Finally, we should have learned by now that military might, no matter how impressive, is not in itself transformative. American military power has never been as dominant in the Middle East as in this century. Yet its application has repeatedly proved counterproductive and its influence limited. It shattered rather than reshaped Iraq. It has failed to bring the Taliban to heel in Afghanistan or Pakistan. It did not save Mubarak or the elected government that followed him from being overthrown by coups d'état. It does not intimidate either Bashar al-Assad or Daish. It has not shifted Iran's nuclear policy. It does not obviate military actions by Israel against its neighbors. It has had no impact on the political kaleidoscope in Lebanon. It does not assure tranquility in Bahrain. It did not produce satisfying results in Libya. Its newest incarnation — drone warfare — has not decapitated anti-American terrorism so much as metastasized it.
War is an extension of policy by other means. If the policy is incoherent, the use of force to further it will be purposeless, military action in support of it will be feckless, and the results it produces will be contradictory. Bombing first and developing a strategy later does not work. But that's what our political establishment stampeded us into doing with Daish. President Obama was right to insist that we take the time to develop a strategy before resorting to the use of force. Unfortunately, he did not have the courage of his convictions.
Where this leaves us is in an unfortunate position. Without a strategy that addresses the sociopolitical factors and grievances that have empowered the so-called Islamic State (Daish) and its predecessors, we are going to lose this war. We have a military campaign plan but lack a political program. We are bombing Daish to contain it. There is little reason to believe this will prove effective. Based on past experience, there is no reason to believe it will evolve into a strategy.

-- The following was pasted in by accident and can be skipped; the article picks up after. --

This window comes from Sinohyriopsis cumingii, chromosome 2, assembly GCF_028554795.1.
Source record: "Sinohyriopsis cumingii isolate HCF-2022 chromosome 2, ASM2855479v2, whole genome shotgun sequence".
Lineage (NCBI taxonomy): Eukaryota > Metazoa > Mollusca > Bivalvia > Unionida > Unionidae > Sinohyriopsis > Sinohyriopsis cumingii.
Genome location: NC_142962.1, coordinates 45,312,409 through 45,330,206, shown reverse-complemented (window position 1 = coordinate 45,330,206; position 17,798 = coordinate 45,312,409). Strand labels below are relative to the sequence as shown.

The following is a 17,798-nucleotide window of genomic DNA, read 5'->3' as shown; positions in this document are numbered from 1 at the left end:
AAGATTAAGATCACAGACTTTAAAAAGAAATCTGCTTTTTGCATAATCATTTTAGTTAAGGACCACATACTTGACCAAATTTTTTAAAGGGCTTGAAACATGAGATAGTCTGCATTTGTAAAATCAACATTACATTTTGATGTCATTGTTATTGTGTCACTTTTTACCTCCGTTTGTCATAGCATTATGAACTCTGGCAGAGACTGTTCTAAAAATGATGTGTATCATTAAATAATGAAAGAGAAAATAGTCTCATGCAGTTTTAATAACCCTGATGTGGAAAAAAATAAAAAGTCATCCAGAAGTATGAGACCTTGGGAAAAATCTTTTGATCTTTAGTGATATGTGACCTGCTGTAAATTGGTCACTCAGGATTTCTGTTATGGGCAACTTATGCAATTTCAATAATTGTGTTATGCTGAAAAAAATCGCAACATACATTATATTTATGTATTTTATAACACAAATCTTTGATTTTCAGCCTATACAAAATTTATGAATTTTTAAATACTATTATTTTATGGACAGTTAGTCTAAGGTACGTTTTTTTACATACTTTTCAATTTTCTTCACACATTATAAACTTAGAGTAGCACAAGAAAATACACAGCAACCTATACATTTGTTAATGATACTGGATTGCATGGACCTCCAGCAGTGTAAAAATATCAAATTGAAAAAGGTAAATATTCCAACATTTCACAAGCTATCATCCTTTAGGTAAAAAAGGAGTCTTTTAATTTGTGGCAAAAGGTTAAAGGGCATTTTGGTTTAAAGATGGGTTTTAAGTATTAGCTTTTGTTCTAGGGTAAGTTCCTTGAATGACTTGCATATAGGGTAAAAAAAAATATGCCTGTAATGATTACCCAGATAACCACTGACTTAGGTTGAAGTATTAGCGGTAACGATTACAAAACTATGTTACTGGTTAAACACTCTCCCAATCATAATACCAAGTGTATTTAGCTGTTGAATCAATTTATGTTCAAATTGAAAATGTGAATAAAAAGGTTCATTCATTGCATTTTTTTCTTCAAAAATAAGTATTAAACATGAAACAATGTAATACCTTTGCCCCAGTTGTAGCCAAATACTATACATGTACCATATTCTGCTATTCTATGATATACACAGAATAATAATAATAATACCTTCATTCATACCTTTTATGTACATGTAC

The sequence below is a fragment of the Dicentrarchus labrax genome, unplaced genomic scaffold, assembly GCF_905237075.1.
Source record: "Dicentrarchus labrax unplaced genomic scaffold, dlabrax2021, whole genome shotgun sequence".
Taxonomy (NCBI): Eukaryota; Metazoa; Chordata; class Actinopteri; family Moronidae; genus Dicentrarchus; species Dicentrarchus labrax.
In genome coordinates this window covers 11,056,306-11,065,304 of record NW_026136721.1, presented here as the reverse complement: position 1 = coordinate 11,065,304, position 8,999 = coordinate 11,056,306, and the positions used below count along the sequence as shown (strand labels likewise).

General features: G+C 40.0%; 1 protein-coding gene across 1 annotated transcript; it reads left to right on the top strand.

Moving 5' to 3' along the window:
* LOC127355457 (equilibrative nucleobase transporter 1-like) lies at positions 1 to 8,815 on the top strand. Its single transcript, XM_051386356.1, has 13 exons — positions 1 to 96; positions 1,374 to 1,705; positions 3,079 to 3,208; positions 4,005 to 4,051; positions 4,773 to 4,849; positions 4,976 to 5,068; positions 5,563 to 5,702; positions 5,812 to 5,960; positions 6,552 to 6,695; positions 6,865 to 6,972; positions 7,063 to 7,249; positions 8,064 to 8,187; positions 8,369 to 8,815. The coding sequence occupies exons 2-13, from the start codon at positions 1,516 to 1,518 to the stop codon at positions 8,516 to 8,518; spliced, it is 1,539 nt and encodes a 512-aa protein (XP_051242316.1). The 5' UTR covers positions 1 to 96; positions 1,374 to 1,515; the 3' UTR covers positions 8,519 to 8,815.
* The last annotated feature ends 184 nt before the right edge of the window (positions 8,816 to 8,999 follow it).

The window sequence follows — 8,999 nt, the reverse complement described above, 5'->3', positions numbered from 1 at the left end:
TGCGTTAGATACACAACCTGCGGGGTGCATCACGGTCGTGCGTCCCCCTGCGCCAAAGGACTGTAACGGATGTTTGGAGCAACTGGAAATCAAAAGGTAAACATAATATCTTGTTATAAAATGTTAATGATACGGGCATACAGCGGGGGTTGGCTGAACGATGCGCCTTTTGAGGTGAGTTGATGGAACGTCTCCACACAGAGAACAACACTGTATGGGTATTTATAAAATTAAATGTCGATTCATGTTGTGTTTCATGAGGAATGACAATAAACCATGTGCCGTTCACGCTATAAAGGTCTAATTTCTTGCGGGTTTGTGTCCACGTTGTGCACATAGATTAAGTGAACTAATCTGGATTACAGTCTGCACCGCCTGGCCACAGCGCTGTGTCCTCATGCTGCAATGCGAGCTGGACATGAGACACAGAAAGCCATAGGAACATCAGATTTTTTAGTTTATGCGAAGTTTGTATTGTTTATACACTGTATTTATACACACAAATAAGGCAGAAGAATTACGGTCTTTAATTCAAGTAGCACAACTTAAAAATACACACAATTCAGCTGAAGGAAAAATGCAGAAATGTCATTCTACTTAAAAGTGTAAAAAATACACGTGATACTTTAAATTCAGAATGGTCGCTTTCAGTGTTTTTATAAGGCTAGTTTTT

We and our European allies are, in many ways, the wrong leaders of the struggle against Daish. It can only be defeated by a coalition with credible Islamic credentials. Our armed forces and intelligence services could provide decisive support to such a coalition, but none is now in prospect. Daish displays unity of command, strong discipline and elevated morale. The coalition we have assemble to oppose it has no agreed objectives. It is divided, disjointed, and demoralized. Daish is taking territory and seizing strategic positions. We are using air power tactically for mainly humanitarian and propaganda purposes. This has led us to defend areas that are of little or no strategic importance. We are not blocking Daish from expanding its territory, population, and resource base.
There is no concerted effort outside the Kingdom of Saudi Arabia to refute and discredit the deviant theology that inspires Daish and its sympathizers. It has gobbled up large parts of Iraq and Syria. Lebanon, Jordan and Palestine could well be next.
Even if Daish can somehow be eliminated, Arab backlash to the distress of foreign attack from the air, sectarian violence and civil strife ensures the birth of successor movements. Adding yet another factional force to this mix is not going to alter this reality. It may exacerbate it. The approach we are using to deal with Daish is a variant of the bomb-first, develop-a-strategy-later approach we have used over the past decade and more. This has helped to spread Islamist terrorism across an ever wider swath of territory from Mali to Kashmir. There is no reason to believe that air-force and drone attacks will produce a different result now.
If we cannot correct these deficiencies, we are very likely to see widening multinational and Palestinian terrorist activity against Americans and Israelis, coordinated by Daish or something like it. No Arab or Muslim country will be immune to disruption. If there were ever a moment for Arabs and Americans to work together, it is now. If there were ever a moment for the United States to insist on Arab commitment and leadership of such a joint effort, this is it.